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January 1961

Noninfectious Arthritis in Small Bones and Joints: Roentgenologic Manifestations

Author Affiliations


University of Louisville School of Medicine, Department of Radiology.

Arch Intern Med. 1961;107(1):23-30. doi:10.1001/archinte.1961.03620010027006

The differential diagnosis of arthritis, particularly in its early stages, has long been a source of confusion for both clinician and radiologist. The problem becomes even more difficult when the principal changes are found only in the small bones and joints. The purpose of this discussion is to outline the most important roentgenologic manifestations of frequently encountered arthritic diseases affecting the hands and feet, and to summarize the differential diagnosis between the more common types. Those of infectious etiology have been purposefully omitted.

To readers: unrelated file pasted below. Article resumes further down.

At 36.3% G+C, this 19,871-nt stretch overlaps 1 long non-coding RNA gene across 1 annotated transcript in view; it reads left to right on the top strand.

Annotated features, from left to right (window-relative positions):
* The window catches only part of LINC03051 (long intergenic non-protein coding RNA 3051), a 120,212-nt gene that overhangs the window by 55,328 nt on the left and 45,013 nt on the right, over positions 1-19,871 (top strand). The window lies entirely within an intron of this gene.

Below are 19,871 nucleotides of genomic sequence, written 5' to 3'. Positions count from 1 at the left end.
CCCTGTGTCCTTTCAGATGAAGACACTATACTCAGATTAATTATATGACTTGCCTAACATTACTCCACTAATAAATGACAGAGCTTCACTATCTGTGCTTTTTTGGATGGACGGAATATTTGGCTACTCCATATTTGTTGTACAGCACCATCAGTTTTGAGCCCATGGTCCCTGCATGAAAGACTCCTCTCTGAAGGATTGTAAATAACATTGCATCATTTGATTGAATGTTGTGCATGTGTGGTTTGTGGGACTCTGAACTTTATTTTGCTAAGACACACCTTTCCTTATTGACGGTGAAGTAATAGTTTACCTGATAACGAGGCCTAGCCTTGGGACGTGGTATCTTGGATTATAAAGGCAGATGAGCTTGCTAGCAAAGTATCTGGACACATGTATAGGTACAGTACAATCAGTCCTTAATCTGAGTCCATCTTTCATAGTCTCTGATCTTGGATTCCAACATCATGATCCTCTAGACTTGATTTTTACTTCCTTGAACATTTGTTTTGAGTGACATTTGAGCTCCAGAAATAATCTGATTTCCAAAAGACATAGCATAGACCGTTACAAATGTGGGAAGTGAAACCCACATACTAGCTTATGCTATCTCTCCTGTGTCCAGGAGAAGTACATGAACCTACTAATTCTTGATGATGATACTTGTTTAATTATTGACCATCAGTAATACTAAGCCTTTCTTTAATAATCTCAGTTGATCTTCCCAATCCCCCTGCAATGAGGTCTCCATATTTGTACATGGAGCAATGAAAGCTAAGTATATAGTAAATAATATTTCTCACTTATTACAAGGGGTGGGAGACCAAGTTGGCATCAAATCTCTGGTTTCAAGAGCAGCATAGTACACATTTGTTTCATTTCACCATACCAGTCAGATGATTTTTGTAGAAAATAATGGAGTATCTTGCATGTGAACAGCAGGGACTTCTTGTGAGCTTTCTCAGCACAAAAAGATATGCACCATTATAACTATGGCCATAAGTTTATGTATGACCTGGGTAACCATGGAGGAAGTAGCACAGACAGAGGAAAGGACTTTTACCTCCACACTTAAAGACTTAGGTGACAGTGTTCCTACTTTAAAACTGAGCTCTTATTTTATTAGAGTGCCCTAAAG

I. Osteoarthritis 

A. General Considerations.— 

  1. This is usually a disease of late middle or old age. It is undoubtedly related to trauma, more commonly affecting the larger joints where weight-bearing is essential. There are often well-advanced roentgen findings before the onset of clinical complaints.1

  2. A less common form is the occupational type, which is seen in persons whose occupation causes them to subject a particular

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